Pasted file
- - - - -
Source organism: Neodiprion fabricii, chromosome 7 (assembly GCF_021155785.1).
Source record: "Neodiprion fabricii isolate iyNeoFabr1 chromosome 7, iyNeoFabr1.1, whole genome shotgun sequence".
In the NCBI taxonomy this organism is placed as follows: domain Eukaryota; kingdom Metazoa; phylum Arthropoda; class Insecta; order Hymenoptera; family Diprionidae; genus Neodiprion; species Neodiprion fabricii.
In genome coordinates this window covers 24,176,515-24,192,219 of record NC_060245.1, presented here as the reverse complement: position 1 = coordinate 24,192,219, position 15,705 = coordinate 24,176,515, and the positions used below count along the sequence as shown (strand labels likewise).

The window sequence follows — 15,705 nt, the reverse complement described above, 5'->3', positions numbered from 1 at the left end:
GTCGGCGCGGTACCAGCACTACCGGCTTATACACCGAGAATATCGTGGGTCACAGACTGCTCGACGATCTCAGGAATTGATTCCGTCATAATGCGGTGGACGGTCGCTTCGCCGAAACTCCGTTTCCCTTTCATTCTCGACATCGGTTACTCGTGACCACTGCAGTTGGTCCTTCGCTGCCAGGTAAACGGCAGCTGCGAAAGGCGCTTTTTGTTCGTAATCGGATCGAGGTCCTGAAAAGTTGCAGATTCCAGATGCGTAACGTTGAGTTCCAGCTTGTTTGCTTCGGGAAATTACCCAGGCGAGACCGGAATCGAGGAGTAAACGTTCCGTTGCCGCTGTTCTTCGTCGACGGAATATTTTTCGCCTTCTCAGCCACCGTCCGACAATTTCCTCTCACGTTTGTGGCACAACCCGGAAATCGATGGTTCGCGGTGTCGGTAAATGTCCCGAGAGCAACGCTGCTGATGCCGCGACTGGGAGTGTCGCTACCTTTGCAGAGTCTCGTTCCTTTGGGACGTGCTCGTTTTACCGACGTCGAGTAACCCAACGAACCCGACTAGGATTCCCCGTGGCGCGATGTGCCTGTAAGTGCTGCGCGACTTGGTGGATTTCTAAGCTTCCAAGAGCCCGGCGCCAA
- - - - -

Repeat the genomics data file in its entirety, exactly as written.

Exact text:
Source organism: Neodiprion fabricii, chromosome 7 (assembly GCF_021155785.1).
Source record: "Neodiprion fabricii isolate iyNeoFabr1 chromosome 7, iyNeoFabr1.1, whole genome shotgun sequence".
In the NCBI taxonomy this organism is placed as follows: domain Eukaryota; kingdom Metazoa; phylum Arthropoda; class Insecta; order Hymenoptera; family Diprionidae; genus Neodiprion; species Neodiprion fabricii.
In genome coordinates this window covers 24,176,515-24,192,219 of record NC_060245.1, presented here as the reverse complement: position 1 = coordinate 24,192,219, position 15,705 = coordinate 24,176,515, and the positions used below count along the sequence as shown (strand labels likewise).

The window sequence follows — 15,705 nt, the reverse complement described above, 5'->3', positions numbered from 1 at the left end:
GTCGGCGCGGTACCAGCACTACCGGCTTATACACCGAGAATATCGTGGGTCACAGACTGCTCGACGATCTCAGGAATTGATTCCGTCATAATGCGGTGGACGGTCGCTTCGCCGAAACTCCGTTTCCCTTTCATTCTCGACATCGGTTACTCGTGACCACTGCAGTTGGTCCTTCGCTGCCAGGTAAACGGCAGCTGCGAAAGGCGCTTTTTGTTCGTAATCGGATCGAGGTCCTGAAAAGTTGCAGATTCCAGATGCGTAACGTTGAGTTCCAGCTTGTTTGCTTCGGGAAATTACCCAGGCGAGACCGGAATCGAGGAGTAAACGTTCCGTTGCCGCTGTTCTTCGTCGACGGAATATTTTTCGCCTTCTCAGCCACCGTCCGACAATTTCCTCTCACGTTTGTGGCACAACCCGGAAATCGATGGTTCGCGGTGTCGGTAAATGTCCCGAGAGCAACGCTGCTGATGCCGCGACTGGGAGTGTCGCTACCTTTGCAGAGTCTCGTTCCTTTGGGACGTGCTCGTTTTACCGACGTCGAGTAACCCAACGAACCCGACTAGGATTCCCCGTGGCGCGATGTGCCTGTAAGTGCTGCGCGACTTGGTGGATTTCTAAGCTTCCAAGAGCCCGGCGCCAA